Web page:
The majority of supportive services and housing assistance for physically disabled people are provided through numerous nonprofit organizations. The Community Service Center for the Disabled provides services, such as: personal assistance, housing referral, benefits counseling, employment services, peer counseling, and transportation.

An estimated 1,895 Oceanside adults suffer from serious and persistent mental illness and require stable, decent housing. Insufficient access to this basic need often forces mentally ill people to become homeless or threatened with homelessness, or to live in unstable or substandard housing situations. A limited number of community-based rehabilitative and supportive housing options exist for mentally ill people, who are not in crisis, but who need living accommodations.

The State Office of AIDS estimates that 738 Oceanside residents are HIV positive, while the San Diego County Health Department reports that 169 city residents have full-blown AIDS. Although Oceanside does not have a residential facility for AIDS patients at this time, facilities for people with AIDS are available regionally, including: 5 residential facilities containing 50 beds, 6 hospices, 1 skilled nursing facility, 2 resource centers, and 11 health centers or clinics. About 100 rental-assisted units are supported by the Housing Opportunities for People with AIDS program.

Community Development Needs

Oceanside's community development needs include: improvements to infrastructure, improved accessibility for handicapped persons, better code enforcement, and provision of various public services, such as: employment training; fair housing counseling; services for the elderly, youth, and handicapped populations; child care; and substance abuse services.


Vision for Change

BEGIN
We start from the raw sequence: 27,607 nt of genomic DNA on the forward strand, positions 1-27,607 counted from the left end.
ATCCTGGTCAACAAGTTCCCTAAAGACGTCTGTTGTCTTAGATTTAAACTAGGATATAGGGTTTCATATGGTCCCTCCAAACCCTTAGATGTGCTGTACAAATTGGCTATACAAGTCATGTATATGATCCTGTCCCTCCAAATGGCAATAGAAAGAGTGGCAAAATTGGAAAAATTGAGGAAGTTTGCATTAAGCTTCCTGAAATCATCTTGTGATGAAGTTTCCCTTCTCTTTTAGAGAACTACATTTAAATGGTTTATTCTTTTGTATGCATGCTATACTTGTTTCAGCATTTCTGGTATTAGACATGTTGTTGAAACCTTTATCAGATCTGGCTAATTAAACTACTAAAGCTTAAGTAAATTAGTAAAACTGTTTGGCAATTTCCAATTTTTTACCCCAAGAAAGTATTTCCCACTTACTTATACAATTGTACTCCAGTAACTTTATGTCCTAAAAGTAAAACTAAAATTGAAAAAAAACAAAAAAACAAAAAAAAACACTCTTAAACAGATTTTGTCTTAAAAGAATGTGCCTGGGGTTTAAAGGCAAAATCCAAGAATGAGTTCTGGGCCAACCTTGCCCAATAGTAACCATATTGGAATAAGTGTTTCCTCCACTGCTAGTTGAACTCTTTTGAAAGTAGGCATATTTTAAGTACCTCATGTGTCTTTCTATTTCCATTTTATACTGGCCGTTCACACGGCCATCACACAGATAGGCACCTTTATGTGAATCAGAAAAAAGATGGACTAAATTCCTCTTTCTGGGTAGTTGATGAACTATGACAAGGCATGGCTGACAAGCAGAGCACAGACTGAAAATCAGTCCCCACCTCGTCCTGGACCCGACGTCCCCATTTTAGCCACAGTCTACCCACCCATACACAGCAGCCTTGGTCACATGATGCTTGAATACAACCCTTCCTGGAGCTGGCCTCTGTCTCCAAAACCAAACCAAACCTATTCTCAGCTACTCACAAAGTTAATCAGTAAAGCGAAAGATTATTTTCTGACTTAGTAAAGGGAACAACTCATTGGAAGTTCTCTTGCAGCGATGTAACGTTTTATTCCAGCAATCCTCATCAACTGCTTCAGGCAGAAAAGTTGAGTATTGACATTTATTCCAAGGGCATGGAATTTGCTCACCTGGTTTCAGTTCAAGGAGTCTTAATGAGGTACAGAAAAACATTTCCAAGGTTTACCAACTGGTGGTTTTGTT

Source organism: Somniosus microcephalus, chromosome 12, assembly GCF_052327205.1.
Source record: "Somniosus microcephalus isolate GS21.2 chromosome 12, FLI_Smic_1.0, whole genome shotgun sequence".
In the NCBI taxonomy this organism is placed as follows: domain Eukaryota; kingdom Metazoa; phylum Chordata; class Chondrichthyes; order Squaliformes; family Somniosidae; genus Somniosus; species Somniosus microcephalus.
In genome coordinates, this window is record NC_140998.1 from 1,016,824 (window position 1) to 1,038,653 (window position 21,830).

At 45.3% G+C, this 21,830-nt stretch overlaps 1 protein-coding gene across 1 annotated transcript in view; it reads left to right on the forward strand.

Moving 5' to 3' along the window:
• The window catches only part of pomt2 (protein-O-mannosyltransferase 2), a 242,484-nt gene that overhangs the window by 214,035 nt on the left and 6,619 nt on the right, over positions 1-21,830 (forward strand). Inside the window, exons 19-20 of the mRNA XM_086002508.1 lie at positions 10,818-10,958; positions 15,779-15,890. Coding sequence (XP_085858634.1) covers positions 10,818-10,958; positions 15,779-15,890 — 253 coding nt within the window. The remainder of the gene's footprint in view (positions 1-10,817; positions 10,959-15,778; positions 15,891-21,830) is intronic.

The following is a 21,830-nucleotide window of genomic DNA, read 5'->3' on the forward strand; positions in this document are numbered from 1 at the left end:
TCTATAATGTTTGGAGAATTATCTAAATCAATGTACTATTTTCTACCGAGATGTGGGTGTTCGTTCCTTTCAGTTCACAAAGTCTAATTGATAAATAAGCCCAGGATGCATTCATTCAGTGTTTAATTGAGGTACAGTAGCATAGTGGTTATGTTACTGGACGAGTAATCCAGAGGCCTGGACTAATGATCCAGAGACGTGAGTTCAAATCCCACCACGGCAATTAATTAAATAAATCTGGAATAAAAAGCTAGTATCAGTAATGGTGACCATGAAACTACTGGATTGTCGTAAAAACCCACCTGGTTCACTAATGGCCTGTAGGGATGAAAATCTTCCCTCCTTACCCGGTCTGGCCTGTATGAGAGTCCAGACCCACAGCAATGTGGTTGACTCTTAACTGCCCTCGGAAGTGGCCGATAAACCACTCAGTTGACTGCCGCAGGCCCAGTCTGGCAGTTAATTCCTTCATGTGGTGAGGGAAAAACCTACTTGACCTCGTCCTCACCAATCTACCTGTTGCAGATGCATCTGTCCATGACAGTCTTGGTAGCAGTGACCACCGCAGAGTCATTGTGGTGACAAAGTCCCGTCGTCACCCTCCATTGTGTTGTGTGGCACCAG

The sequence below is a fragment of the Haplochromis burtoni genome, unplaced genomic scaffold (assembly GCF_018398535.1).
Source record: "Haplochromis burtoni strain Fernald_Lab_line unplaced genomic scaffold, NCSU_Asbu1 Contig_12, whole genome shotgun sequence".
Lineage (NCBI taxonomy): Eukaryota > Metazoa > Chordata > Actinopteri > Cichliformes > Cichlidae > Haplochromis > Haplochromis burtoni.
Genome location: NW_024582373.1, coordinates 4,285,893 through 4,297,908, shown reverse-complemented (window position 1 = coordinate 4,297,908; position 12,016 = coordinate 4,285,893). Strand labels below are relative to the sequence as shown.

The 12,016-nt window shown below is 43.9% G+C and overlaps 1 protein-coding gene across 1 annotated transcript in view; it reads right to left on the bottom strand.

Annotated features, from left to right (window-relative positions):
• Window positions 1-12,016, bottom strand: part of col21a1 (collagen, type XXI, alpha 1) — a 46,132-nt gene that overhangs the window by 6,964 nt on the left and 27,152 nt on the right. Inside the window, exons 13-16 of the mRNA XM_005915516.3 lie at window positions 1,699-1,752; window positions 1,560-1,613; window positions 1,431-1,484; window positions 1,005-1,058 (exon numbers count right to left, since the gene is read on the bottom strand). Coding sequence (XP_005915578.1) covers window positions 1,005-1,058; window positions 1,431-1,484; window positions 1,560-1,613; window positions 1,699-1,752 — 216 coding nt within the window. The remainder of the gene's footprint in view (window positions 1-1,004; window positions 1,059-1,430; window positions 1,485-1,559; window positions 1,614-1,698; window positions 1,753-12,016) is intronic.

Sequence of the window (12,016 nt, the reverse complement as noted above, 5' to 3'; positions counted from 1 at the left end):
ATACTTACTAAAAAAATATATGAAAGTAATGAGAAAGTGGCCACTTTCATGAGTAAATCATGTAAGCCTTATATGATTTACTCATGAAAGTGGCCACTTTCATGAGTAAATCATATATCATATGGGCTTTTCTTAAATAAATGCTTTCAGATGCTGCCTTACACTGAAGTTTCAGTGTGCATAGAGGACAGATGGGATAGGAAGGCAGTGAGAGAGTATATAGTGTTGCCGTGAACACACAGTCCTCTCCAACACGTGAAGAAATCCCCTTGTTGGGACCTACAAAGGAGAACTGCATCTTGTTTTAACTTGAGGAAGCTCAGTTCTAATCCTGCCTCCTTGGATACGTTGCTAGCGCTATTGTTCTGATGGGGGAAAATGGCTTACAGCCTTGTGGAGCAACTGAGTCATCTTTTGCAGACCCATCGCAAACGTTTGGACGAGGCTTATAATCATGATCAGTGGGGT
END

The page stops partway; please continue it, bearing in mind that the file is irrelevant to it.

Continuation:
The purpose of Oceanside's Consolidated Plan is to achieve three basic goals for its citizens:

Housing Priorities

Oceanside's 5-year housing priorities include:

Nonhousing Community Development Priorities

The city's 5-year community development priorities include:

Antipoverty Strategy

Oceanside has historically allocated the maximum amount allowed (15 percent of its annual Community Development Block Grant [CDBG] entitlement) to public services. Numerous services are provided, enabling many segments of the lower income population to move toward self-sufficiency.

The high cost of living, low incomes, and insufficient jobs contribute to poverty in Oceanside. Often, the jobs that are available do not pay enough to meet living costs. Training for jobs that pay adequate wages, combined with sufficient rent subsidies to assist those in need, could eventually help low-income residents to achieve self-sufficiency. The city provides rent subsidies to several different types of households.

Another obstacle to employment for the lower income population is the cost of child care. The city has an active Child Care Task Force that constantly searches for affordable child- care programs. Furthermore, the city provides several free afterschool programs for children.

Housing and Community Development Resources

Financial resources for addressing housing and community development needs are limited. City resources must be used to leverage additional funds from private and public sources and programs. Innovative partnerships with commercial banks, nonprofit agencies, and private developers are needed. Oceanside will rely on local banks for housing and economic development, and on the Savings Association Mortgage Company and the Federal Home Loan Bank for financing multifamily rental and limited equity housing cooperatives. The city will rely on nonprofit organizations for additional resources, including: the Local Initiative Support Corporation, which supports residential, commercial, or mixed-use projects serving low-income households; and the California Community Reinvestment Corporation, which provides permanent financing for multifamily rental and limited equity housing cooperatives.